Clint planned on pinning the boy and questioning him, but the kid was fast. And strong. Stronger than his frame gave him credit for. The kid kicked Clint off, and tried again for the corner. By now Clint was sure he was reaching for a weapon, and dragged him back by his foot.

"Listen kid, I don't wanna-" Clint was cut off as the other kids foot hit him squarely on the shoulder. It hurt, yes, but didn't damage anything. Clint didn't let go, and instead stood, dragging the kid with him. The boy in return struggled, clawing his way to the corner in vain.

Clint dragged the kid to the edge of the loft, the flung his back half off of it. In theory, the boy should've fallen to the first floor. Instead, the kid had his hands on the edge, hanging uselessly. Clint saw a fire in the boy's eyes, of annoyance and anger.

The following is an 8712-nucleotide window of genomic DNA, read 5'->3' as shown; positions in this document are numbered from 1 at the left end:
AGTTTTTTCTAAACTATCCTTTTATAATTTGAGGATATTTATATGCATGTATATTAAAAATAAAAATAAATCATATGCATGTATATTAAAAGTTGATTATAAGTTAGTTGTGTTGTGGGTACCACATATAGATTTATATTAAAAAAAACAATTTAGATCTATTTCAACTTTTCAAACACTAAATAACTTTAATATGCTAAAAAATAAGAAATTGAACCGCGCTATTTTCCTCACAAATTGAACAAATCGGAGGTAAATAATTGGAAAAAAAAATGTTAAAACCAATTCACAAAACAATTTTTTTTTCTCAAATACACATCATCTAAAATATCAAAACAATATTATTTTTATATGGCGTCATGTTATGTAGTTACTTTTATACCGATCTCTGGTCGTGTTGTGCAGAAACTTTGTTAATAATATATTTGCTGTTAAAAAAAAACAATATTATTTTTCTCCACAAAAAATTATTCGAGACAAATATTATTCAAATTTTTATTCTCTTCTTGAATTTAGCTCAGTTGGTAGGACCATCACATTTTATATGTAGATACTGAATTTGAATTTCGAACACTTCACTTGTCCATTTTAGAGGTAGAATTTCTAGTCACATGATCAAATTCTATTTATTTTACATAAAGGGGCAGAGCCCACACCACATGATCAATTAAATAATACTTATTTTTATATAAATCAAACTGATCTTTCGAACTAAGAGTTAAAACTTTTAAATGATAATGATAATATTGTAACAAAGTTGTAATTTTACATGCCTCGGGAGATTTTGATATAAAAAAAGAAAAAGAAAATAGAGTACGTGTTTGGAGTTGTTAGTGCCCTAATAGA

But he had the kid's attention. He held the boys forearms with his hands, keeping the kid in place so he could speak. "Look kid, calm down. I just need you-" Clint was suddenly being dragged off the loft as the boy let go of the railing, and onto Clint's forearms. Both men fell onto the solid ground below with a thud.

Clint didn't waste any time in getting up, twisting around to place a solid kick in the kids stomach, to wind him if the fall hadn't. But too late, the teen was up as fast as he was. Instead, Clint threw a punch that should've caught his jaw, but met empty air.

The kid was quick, and smart. He threw a series of punches into Clint's sides, but didn't take into account he was trained to take hits. This time, Clint's punch connected with the boy's face. The kid staggered back, and Clint was sure it was a knockout blow.